PHOENIX — After coming off the bench to score 18 points in the Celtics’ win over the Pistons on Oct. 27, forward Marcus Morris was asked if he felt healthier this season.
“You liked that two-handed dunk, didn’t you?” he said, referring to his slam early in the second quarter, one that might not have come quite as easily a year ago.
At 29, Morris is off to perhaps the best start of his eight-year career. Through 10 games, he is averaging 14.7 points and 6.9 rebounds while making 51 percent of his shots, 49 percent of his 3-pointers, and 86.4 percent of his free throws. All five of those marks would be career highs. With Morris on the court, the Celtics have a respectable 106.0 offensive rating, and when he sits, that mark plummets to 99.5, an on/off gap that is wider than Kyrie Irving’s.
Morris says his scorching start and noticeable nimbleness are the results of a long offseason in which he put a greater emphasis on flexibility, deep-tissue massage, and meditation.
“As you get more seasoned and you get older, you tend to pay more attention to the little things that can give you the edge, and to his credit, he’s taken advantage of it,” assistant coach Jerome Allen said. “Now, this is just the canvas where he’s splattering all the preparation that he put in.”
Morris began working with Anneisha Campbell, a licensed massage therapist, about four years ago. But at the start, he would mostly call her when he was sore or his body felt tight.
Then last year he struggled through knee pain at times, and as he began to inch toward 30, he saw that his flexibility was waning a bit.
“So after last year I became a bit more assertive,” Campbell said. “I told him if he wanted to really take care of his body and see a difference, he had to get serious. I said, ‘Here’s some things I can do that can actually help you.’ ”
This summer Campbell worked with Morris five days a week for two or three hours a day, alternating between two primary types of treatment. The first, fascial stretch therapy, is a deep and slow-moving 90-minute massage focused on “unraveling the fascia web” in Morris’s legs. Campbell would then conclude with a shorter massage focused on general areas of pain or soreness. The second approach is more of a static stretching session. Morris lies down on a mat rather than on a table and undergoes numerous techniques using resistance bands to improve his flexibility.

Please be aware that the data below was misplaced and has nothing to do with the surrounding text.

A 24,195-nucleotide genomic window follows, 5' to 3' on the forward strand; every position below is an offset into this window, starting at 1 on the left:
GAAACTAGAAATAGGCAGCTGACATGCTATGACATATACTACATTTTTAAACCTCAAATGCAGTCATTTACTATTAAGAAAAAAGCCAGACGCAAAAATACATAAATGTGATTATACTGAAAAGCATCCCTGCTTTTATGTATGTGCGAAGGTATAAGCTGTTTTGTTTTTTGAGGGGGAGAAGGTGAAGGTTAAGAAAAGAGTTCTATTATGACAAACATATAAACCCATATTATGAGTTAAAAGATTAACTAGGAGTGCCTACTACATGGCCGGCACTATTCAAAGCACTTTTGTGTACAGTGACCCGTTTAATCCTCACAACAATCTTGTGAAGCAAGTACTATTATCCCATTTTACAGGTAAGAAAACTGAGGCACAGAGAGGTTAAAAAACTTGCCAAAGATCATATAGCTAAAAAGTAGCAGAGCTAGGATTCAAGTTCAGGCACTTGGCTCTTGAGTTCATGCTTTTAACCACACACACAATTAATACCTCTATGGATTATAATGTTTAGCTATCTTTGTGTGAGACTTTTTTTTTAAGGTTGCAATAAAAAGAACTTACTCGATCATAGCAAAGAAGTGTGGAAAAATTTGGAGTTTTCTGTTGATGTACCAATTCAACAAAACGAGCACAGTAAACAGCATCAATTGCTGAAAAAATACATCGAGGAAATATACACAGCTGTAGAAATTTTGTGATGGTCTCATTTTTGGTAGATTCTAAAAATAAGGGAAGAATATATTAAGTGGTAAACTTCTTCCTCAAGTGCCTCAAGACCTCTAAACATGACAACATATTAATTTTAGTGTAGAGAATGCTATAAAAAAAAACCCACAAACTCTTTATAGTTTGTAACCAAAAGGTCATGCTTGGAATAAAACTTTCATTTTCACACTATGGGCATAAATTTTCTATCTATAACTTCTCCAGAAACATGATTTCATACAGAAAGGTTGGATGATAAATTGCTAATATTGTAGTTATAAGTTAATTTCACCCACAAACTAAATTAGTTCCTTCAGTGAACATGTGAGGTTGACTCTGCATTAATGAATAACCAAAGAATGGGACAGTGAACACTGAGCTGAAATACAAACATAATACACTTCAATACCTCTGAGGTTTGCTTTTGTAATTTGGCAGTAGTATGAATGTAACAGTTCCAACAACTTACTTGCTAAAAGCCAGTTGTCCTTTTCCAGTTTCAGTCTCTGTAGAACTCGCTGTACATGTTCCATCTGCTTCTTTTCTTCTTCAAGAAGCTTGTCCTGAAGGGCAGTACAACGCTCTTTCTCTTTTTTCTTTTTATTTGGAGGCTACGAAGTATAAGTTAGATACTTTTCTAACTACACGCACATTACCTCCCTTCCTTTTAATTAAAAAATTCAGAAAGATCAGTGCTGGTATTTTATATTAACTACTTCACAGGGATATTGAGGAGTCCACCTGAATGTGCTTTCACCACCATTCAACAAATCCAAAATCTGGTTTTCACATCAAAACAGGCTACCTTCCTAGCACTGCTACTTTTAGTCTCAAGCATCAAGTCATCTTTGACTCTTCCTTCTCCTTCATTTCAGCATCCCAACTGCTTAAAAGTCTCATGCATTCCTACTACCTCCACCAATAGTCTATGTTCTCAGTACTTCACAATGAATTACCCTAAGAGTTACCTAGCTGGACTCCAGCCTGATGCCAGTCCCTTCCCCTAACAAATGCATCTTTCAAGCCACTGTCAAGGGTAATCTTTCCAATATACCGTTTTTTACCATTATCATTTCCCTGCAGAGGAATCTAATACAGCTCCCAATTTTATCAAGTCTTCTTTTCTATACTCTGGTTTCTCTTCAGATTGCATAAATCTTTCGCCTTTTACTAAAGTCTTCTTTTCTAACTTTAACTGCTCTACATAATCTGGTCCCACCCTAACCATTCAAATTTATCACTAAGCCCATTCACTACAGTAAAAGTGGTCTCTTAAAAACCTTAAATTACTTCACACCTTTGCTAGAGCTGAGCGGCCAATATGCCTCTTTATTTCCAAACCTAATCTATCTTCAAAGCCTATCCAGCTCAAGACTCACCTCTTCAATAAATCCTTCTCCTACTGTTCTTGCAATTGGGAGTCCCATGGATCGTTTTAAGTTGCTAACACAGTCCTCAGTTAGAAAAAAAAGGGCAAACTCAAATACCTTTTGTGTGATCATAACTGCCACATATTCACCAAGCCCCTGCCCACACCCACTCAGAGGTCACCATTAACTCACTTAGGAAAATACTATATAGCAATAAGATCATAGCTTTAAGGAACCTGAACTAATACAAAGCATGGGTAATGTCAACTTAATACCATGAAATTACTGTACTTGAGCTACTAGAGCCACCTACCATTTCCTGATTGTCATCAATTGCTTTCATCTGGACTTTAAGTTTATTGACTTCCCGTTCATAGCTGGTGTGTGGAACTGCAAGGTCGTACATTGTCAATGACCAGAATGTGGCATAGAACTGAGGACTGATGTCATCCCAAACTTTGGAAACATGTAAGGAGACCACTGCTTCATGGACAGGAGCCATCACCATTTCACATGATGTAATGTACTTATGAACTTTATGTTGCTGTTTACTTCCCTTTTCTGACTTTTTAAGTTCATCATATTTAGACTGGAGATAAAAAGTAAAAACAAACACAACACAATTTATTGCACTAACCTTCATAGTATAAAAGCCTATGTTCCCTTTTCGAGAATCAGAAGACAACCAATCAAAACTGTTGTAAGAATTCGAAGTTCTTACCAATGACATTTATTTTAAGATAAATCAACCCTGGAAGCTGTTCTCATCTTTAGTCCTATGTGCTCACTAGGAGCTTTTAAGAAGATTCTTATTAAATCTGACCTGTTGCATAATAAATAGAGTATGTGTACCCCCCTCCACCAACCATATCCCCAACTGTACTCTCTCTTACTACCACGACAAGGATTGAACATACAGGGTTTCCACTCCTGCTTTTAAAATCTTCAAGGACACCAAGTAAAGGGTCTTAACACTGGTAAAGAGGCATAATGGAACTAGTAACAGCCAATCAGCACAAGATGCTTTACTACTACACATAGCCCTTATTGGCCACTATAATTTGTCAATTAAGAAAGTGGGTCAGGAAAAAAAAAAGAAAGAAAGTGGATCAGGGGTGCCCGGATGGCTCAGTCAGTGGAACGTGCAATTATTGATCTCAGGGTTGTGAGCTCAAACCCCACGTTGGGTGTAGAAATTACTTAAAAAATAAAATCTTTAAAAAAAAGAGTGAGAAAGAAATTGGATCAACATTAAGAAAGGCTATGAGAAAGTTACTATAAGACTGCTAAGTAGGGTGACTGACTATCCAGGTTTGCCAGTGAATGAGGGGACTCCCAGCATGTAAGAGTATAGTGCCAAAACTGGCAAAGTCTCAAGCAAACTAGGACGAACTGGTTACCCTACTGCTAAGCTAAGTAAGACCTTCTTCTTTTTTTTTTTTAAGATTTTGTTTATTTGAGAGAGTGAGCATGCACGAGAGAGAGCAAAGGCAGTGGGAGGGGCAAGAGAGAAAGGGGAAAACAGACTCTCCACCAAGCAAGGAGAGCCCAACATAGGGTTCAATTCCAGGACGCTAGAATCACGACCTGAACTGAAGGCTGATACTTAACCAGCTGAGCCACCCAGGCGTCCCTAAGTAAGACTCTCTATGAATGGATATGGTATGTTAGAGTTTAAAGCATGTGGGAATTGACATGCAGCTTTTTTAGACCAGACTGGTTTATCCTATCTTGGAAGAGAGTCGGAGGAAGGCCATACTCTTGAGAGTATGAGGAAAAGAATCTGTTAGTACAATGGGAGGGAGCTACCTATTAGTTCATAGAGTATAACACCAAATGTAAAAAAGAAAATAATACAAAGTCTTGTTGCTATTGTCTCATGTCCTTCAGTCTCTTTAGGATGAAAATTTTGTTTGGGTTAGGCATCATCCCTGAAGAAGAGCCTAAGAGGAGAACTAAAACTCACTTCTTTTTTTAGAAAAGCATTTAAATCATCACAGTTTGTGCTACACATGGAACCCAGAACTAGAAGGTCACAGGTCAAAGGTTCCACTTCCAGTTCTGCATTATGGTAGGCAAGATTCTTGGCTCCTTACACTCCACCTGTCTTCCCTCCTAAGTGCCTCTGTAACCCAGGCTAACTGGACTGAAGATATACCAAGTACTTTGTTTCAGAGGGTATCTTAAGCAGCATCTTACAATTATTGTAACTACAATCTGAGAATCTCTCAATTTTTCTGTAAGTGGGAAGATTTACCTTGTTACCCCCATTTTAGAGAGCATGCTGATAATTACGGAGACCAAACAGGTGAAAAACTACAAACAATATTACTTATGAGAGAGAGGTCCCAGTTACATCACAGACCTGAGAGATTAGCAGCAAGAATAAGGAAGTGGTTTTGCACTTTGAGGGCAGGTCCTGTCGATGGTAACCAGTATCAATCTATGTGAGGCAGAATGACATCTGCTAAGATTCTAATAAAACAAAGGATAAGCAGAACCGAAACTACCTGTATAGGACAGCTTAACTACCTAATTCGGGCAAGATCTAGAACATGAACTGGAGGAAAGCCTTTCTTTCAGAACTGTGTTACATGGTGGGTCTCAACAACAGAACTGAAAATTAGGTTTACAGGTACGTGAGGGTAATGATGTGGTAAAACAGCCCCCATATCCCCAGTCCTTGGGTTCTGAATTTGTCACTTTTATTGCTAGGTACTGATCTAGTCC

Morris’s responsibilities during these sessions are minimal, so he now uses the time as a chance to practice meditative breathing.
“It just helps me work on slowing my body down, slowing the mind down a little bit,” Morris said. “All the stretching is a lot, it takes a lot of time, but I want my career to last as long as possible.”
Campbell noticed that last season, Morris constantly fell to the floor after taking jump shots. It appeared to her that he was trying to avoid landing on his sore knee and was putting too much pressure on the other leg. She told him that if he kept falling like that, he would injure himself even more.
“This season, he’s been light on his feet,” Campbell said, “and when he comes down he’s been landing instead of falling. So that’s a good sign.”
Campbell watches Celtics games, and the next day will usually text Morris to tell him what she noticed about his gait or jumping or areas where he looked tight. She still travels to work with him twice a month during the season.
Morris said the difference this year has been noticeable. Now, when he takes jumpers, he is able to bend into the shot more comfortably, allowing him to elevate more cleanly. And he said his quadriceps muscles and ankles and shoulders feel more flexible than ever.
“I can get way more loose in a shorter period of time,” Morris said. “It normally would take me longer to warm up in the game, and now a couple plays down and I’m loose already. It’s all been really good for me.”